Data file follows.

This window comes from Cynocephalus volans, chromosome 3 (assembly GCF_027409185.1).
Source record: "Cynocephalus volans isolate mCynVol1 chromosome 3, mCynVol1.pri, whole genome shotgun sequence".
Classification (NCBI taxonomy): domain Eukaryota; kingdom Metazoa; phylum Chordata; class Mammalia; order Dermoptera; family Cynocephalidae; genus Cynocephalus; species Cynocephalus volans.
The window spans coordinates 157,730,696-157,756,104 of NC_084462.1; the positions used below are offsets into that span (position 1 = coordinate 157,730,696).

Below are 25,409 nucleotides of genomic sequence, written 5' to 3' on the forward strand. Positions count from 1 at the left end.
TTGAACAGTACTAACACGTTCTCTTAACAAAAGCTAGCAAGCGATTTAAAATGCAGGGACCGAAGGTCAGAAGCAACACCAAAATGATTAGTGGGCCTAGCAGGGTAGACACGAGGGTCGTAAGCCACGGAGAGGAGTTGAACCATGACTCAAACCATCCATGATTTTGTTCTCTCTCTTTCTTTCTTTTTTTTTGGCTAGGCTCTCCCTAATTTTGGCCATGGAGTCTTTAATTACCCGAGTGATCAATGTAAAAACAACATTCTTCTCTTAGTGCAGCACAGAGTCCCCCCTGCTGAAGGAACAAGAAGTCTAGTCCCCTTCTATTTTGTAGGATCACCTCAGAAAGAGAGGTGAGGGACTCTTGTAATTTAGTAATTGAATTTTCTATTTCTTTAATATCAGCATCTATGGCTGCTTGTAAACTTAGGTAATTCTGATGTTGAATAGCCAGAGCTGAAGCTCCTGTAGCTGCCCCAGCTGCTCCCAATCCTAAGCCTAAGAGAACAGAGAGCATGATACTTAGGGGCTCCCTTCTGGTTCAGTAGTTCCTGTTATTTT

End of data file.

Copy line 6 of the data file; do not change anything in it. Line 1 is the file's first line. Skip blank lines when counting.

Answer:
TTGAACAGTACTAACACGTTCTCTTAACAAAAGCTAGCAAGCGATTTAAAATGCAGGGACCGAAGGTCAGAAGCAACACCAAAATGATTAGTGGGCCTAGCAGGGTAGACACGAGGGTCGTAAGCCACGGAGAGGAGTTGAACCATGACTCAAACCATCCATGATTTTGTTCTCTCTCTTTCTTTCTTTTTTTTTGGCTAGGCTCTCCCTAATTTTGGCCATGGAGTCTTTAATTACCCGAGTGATCAATGTAAAAACAACATTCTTCTCTTAGTGCAGCACAGAGTCCCCCCTGCTGAAGGAACAAGAAGTCTAGTCCCCTTCTATTTTGTAGGATCACCTCAGAAAGAGAGGTGAGGGACTCTTGTAATTTAGTAATTGAATTTTCTATTTCTTTAATATCAGCATCTATGGCTGCTTGTAAACTTAGGTAATTCTGATGTTGAATAGCCAGAGCTGAAGCTCCTGTAGCTGCCCCAGCTGCTCCCAATCCTAAGCCTAAGAGAACAGAGAGCATGATACTTAGGGGCTCCCTTCTGGTTCAGTAGTTCCTGTTATTTT